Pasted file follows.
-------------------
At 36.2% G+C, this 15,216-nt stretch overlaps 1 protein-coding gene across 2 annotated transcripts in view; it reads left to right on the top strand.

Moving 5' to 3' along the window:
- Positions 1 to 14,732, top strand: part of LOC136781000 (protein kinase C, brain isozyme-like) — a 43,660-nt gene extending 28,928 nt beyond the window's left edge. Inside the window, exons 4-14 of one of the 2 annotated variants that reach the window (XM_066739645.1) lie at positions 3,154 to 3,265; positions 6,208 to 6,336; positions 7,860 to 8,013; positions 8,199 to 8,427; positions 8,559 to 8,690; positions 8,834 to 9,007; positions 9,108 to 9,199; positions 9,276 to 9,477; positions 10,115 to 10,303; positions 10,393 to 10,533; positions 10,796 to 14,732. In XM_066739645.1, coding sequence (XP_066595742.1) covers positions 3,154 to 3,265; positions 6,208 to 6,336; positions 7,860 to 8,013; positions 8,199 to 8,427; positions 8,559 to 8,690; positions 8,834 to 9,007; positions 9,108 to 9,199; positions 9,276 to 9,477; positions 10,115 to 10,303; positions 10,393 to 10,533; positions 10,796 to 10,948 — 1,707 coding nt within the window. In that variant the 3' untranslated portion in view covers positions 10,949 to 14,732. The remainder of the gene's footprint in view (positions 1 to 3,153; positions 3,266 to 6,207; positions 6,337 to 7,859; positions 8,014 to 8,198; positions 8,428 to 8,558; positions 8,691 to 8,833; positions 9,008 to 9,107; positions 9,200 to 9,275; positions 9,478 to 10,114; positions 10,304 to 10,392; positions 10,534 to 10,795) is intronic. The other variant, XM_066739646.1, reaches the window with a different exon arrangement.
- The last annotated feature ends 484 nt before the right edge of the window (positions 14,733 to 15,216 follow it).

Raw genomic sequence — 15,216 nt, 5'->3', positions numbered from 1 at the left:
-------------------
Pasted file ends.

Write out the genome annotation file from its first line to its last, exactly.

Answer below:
At 36.2% G+C, this 15,216-nt stretch overlaps 1 protein-coding gene across 2 annotated transcripts in view; it reads left to right on the top strand.

Moving 5' to 3' along the window:
- Positions 1 to 14,732, top strand: part of LOC136781000 (protein kinase C, brain isozyme-like) — a 43,660-nt gene extending 28,928 nt beyond the window's left edge. Inside the window, exons 4-14 of one of the 2 annotated variants that reach the window (XM_066739645.1) lie at positions 3,154 to 3,265; positions 6,208 to 6,336; positions 7,860 to 8,013; positions 8,199 to 8,427; positions 8,559 to 8,690; positions 8,834 to 9,007; positions 9,108 to 9,199; positions 9,276 to 9,477; positions 10,115 to 10,303; positions 10,393 to 10,533; positions 10,796 to 14,732. In XM_066739645.1, coding sequence (XP_066595742.1) covers positions 3,154 to 3,265; positions 6,208 to 6,336; positions 7,860 to 8,013; positions 8,199 to 8,427; positions 8,559 to 8,690; positions 8,834 to 9,007; positions 9,108 to 9,199; positions 9,276 to 9,477; positions 10,115 to 10,303; positions 10,393 to 10,533; positions 10,796 to 10,948 — 1,707 coding nt within the window. In that variant the 3' untranslated portion in view covers positions 10,949 to 14,732. The remainder of the gene's footprint in view (positions 1 to 3,153; positions 3,266 to 6,207; positions 6,337 to 7,859; positions 8,014 to 8,198; positions 8,428 to 8,558; positions 8,691 to 8,833; positions 9,008 to 9,107; positions 9,200 to 9,275; positions 9,478 to 10,114; positions 10,304 to 10,392; positions 10,534 to 10,795) is intronic. The other variant, XM_066739646.1, reaches the window with a different exon arrangement.
- The last annotated feature ends 484 nt before the right edge of the window (positions 14,733 to 15,216 follow it).

Raw genomic sequence — 15,216 nt, 5'->3', positions numbered from 1 at the left: